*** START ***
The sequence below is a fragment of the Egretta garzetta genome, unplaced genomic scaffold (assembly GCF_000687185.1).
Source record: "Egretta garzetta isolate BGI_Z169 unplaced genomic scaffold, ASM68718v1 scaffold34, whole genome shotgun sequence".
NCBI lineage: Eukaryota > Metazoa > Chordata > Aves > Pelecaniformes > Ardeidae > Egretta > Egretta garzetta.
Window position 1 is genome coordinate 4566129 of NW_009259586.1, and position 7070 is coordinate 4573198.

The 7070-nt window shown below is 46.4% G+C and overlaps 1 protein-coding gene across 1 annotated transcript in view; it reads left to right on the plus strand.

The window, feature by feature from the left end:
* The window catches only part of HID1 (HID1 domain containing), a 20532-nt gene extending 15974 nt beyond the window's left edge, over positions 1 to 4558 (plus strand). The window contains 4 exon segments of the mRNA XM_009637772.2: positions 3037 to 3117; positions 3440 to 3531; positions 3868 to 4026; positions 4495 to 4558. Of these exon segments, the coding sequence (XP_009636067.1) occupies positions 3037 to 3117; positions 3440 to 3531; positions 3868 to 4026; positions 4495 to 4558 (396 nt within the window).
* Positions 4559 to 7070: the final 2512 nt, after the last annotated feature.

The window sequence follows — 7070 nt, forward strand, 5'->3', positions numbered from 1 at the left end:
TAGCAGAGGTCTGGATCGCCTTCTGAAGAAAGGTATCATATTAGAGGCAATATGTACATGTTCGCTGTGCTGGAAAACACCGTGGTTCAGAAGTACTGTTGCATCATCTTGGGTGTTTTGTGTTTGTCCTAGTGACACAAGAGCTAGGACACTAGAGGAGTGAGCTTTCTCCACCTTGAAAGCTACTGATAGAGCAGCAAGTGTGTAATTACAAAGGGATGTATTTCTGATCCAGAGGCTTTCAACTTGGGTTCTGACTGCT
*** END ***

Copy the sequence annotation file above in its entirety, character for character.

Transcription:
The sequence below is a fragment of the Egretta garzetta genome, unplaced genomic scaffold (assembly GCF_000687185.1).
Source record: "Egretta garzetta isolate BGI_Z169 unplaced genomic scaffold, ASM68718v1 scaffold34, whole genome shotgun sequence".
NCBI lineage: Eukaryota > Metazoa > Chordata > Aves > Pelecaniformes > Ardeidae > Egretta > Egretta garzetta.
Window position 1 is genome coordinate 4566129 of NW_009259586.1, and position 7070 is coordinate 4573198.

The 7070-nt window shown below is 46.4% G+C and overlaps 1 protein-coding gene across 1 annotated transcript in view; it reads left to right on the plus strand.

The window, feature by feature from the left end:
* The window catches only part of HID1 (HID1 domain containing), a 20532-nt gene extending 15974 nt beyond the window's left edge, over positions 1 to 4558 (plus strand). The window contains 4 exon segments of the mRNA XM_009637772.2: positions 3037 to 3117; positions 3440 to 3531; positions 3868 to 4026; positions 4495 to 4558. Of these exon segments, the coding sequence (XP_009636067.1) occupies positions 3037 to 3117; positions 3440 to 3531; positions 3868 to 4026; positions 4495 to 4558 (396 nt within the window).
* Positions 4559 to 7070: the final 2512 nt, after the last annotated feature.

The window sequence follows — 7070 nt, forward strand, 5'->3', positions numbered from 1 at the left end:
TAGCAGAGGTCTGGATCGCCTTCTGAAGAAAGGTATCATATTAGAGGCAATATGTACATGTTCGCTGTGCTGGAAAACACCGTGGTTCAGAAGTACTGTTGCATCATCTTGGGTGTTTTGTGTTTGTCCTAGTGACACAAGAGCTAGGACACTAGAGGAGTGAGCTTTCTCCACCTTGAAAGCTACTGATAGAGCAGCAAGTGTGTAATTACAAAGGGATGTATTTCTGATCCAGAGGCTTTCAACTTGGGTTCTGACTGCT